Your Innovation Pipeline Is What You Feed It
There was once a time, in the early part of the Twentieth Century, when companies could develop a technology, make a product out of it, and then go sell it. It didn’t matter much what their customers thought of it, as customers just didn’t have that many choices to choose from. So long as it mostly met a need, it got bought. As Henry Ford famously said, “you can have it in any color you want, so long as it is black.” And so it was that the marketplace was characterized by a few undifferentiated products that all more or less worked the same. The world was awash in a sea of black cars. The balance of power lay squarely with the producers. It was an era of indifference.
But then things changed. After World War II, competition, especially global competition, entered markets, and with it, many more choices. Suddenly, the balance of power began to shift toward the customer, and what customers thought began to matter to producers. Companies began to listen, and at least somewhat care, if for no other reason than their own survival. Those that didn’t listen didn’t survive. It was at this point that the market research industry came into its own. As time went on, companies became increasingly “customer centric”. By the time the 1980s rolled around, the concept of being customer centric was firmly entrenched. The mantra of the day was to listen to the “Voice of the Customer”. And as with all such things, an entire consulting industry sprang up to capture the VOC and promote its awareness. The focus group was in vogue.
This era — from the 1950s to the 1990s — was an era of listening. Unfortunately, it was not an era of thinking… of thinking deeply about the human psychology and motivations involved. It was what I refer to as “the golden age of gullibility”. As we wrapped up the Twentieth Century, and companies continued to rack up market failure after market failure, despite their listening, the evidence was mounting that something was still not right. Fortunately, a new era lay around the corner.
First off, a new wave of thinkers came along and demonstrated — via Outcome–Driven Innovation — that for existing product categories, instead of thinking in terms of demographics, we instead needed to think and talk in terms of jobs, outcomes, and constraints, allowing us to segment markets more effectively according to desired outcomes, which derive primarily from motivations and needs (functional and emotional). This often ended up being quite different from what traditional Voice of the Customer inputs were telling us. All of a sudden we realized that the customer’s voice was not always that reliable. Second, people like Steve Jobs came along and made it clear that, at least for new product categories, there was no basis for an explicit Voice of the Customer. We had to look beyond what customers were saying and doing, as those were rooted in the context of what they already knew. Instead, we had to place our focus on what jobs and outcomes were ultimately desired, as well as the motivations behind those, together with the experiences required to best deliver those outcomes. Combining these insights with emerging market and technology trends, we could then ourselves define what “might be”… something entirely new and different. This is a process known as Discovery–Driven Innovation. As a result, the world got iPods, iTunes, and iPads. This ushered in the era we are now in… an era of looking, listening, feeling, smelling, and tasting — and, most importantly, of thinking deeply about the outcomes people need and the underlying human motivations behind them (the essence of Design Thinking). I call it the “age of considered motivation”.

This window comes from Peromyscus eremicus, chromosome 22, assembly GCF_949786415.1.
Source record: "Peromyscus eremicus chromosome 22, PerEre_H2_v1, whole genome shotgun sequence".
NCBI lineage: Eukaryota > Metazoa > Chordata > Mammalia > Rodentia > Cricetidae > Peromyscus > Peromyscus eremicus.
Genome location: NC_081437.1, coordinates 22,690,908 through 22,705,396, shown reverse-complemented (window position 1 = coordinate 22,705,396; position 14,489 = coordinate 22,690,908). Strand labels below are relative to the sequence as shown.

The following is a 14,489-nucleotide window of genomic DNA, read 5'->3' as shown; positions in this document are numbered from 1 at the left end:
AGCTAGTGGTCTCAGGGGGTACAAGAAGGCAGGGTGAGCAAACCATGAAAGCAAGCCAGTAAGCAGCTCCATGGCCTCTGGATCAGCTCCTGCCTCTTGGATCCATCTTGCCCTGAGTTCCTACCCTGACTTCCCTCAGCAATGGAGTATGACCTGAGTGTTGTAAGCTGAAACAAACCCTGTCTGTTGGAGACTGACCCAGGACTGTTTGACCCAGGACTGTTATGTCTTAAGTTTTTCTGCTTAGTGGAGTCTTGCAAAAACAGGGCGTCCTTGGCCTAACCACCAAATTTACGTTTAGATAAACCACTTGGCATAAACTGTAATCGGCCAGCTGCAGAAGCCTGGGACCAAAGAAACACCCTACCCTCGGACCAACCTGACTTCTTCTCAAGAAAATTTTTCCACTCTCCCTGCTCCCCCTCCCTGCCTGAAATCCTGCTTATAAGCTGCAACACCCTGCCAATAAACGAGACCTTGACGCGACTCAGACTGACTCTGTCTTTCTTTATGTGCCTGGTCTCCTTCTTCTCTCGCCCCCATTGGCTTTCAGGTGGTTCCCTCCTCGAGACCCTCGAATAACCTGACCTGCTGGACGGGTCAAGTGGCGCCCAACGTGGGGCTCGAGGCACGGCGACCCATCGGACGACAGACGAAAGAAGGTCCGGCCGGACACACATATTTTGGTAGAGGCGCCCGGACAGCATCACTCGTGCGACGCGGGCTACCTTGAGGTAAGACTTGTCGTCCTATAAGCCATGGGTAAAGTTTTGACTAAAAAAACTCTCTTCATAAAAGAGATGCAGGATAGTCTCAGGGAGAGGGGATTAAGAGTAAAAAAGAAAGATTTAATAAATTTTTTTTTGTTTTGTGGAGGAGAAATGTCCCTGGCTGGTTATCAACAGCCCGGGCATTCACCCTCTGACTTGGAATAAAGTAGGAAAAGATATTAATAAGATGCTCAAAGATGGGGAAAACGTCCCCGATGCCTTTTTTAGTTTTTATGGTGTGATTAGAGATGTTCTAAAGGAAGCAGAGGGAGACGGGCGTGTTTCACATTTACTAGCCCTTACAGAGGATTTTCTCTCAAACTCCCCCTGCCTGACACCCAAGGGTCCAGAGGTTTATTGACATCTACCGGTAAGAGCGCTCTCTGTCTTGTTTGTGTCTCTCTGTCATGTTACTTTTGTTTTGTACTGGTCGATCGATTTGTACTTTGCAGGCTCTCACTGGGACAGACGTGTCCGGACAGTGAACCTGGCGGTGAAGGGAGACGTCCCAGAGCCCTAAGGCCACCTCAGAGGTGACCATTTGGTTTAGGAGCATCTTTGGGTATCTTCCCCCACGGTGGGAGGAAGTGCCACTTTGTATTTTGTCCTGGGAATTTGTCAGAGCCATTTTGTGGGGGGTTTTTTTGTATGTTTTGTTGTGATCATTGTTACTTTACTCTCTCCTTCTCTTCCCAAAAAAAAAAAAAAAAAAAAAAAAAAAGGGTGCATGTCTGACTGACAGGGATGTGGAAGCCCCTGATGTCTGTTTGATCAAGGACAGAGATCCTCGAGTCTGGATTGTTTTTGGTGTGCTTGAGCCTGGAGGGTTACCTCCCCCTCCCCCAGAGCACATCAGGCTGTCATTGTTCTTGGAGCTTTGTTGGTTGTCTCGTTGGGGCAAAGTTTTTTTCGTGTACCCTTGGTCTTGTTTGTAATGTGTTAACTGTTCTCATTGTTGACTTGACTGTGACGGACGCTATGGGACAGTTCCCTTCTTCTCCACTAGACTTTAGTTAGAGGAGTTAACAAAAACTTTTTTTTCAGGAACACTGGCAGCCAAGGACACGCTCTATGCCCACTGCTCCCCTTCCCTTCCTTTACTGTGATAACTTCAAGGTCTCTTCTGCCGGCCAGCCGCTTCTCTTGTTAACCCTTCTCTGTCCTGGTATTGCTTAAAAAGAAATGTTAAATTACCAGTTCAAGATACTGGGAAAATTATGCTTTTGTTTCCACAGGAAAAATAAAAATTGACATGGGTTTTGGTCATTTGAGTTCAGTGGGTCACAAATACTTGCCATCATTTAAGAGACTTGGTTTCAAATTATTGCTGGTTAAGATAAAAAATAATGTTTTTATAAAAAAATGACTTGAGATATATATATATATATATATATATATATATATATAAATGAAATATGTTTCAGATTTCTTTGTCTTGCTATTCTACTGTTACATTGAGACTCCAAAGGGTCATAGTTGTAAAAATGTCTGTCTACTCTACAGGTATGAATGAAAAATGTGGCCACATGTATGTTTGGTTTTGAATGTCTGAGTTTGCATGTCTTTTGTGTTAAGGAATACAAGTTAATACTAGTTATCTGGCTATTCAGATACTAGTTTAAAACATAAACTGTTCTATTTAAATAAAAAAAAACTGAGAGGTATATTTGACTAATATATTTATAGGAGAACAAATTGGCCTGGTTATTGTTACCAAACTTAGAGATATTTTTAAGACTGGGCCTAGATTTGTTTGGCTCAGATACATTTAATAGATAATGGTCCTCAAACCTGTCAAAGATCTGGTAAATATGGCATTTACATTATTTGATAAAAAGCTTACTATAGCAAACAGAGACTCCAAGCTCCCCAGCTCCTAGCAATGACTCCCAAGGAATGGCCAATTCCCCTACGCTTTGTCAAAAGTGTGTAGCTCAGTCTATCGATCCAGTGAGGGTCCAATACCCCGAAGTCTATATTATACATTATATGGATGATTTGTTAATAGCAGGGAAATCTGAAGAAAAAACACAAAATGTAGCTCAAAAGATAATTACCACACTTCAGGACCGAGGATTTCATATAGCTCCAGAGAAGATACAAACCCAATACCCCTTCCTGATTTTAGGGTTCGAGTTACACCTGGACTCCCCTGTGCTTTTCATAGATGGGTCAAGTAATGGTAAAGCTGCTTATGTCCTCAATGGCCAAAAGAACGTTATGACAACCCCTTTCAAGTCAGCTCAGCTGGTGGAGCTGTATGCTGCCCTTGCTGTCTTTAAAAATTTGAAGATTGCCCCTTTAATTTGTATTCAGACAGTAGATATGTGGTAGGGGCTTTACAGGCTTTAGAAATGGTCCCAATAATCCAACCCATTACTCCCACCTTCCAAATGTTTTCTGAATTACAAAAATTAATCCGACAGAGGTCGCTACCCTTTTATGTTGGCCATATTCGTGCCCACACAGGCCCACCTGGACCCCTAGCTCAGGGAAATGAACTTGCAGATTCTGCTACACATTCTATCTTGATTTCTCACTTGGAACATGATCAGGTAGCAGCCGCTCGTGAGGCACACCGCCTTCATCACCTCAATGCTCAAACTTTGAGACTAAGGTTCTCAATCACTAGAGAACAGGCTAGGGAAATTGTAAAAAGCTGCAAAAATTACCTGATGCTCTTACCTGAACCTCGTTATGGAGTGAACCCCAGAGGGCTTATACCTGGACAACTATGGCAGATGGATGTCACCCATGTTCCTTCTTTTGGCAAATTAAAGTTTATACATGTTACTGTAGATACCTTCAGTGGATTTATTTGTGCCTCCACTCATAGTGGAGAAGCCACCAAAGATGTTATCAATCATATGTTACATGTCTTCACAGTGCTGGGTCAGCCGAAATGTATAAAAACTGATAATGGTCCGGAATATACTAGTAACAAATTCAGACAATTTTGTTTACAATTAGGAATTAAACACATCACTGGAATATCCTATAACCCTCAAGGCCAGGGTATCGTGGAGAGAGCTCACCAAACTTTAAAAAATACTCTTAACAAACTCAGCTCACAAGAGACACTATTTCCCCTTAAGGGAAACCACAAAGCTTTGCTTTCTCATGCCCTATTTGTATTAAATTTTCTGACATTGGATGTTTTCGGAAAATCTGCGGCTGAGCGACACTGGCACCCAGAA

This all being the case, for at least the past ten years now the tools have existed — together with an understanding of how to use them — to feed an innovation pipeline with high caliber inputs. And yet, the sad fact is that most companies have never availed themselves to this. They continue to feed their innovation pipelines “junk food”… stuff that makes the outcomes flabby and ineffective. In fact, just as often as not, these inputs amount to random guesses.
I am not the first person to say this, and I probably will not be the last, but it doesn’t have to be this way. There are sound discovery methods for getting at the knowledge and insights a company needs to feed its innovation pipeline “health food”… stuff that will make its outcomes fit and effective. Part of the problem is that most MBA programs do not teach these discovery methods, because they do not know the methods. As a result, managers come out of MBA programs no better off than when they went in, in terms of having an ability to discern the right inputs for an innovation pipeline. This means they end up making the wrong investment decisions, putting their money in places where the market is already overserved, and missing many key opportunities in areas where the market is underserved. This is almost “anti–strategic”… their innovation portfolios and product roadmaps are full of things that simply do not matter, or that do more harm than good! Subsequently, their results are less than impressive, and their businesses suffer, falling well behind the market and the competitors who do get this.
So, the message is this… what are you feeding your innovation pipeline… “junk food” or “health food”? Are you using the right discovery tools and methods to uncover the insights you need to make “health food”? Make sure you are. Your customers will thank you. Especially if you happened to ignore their voice.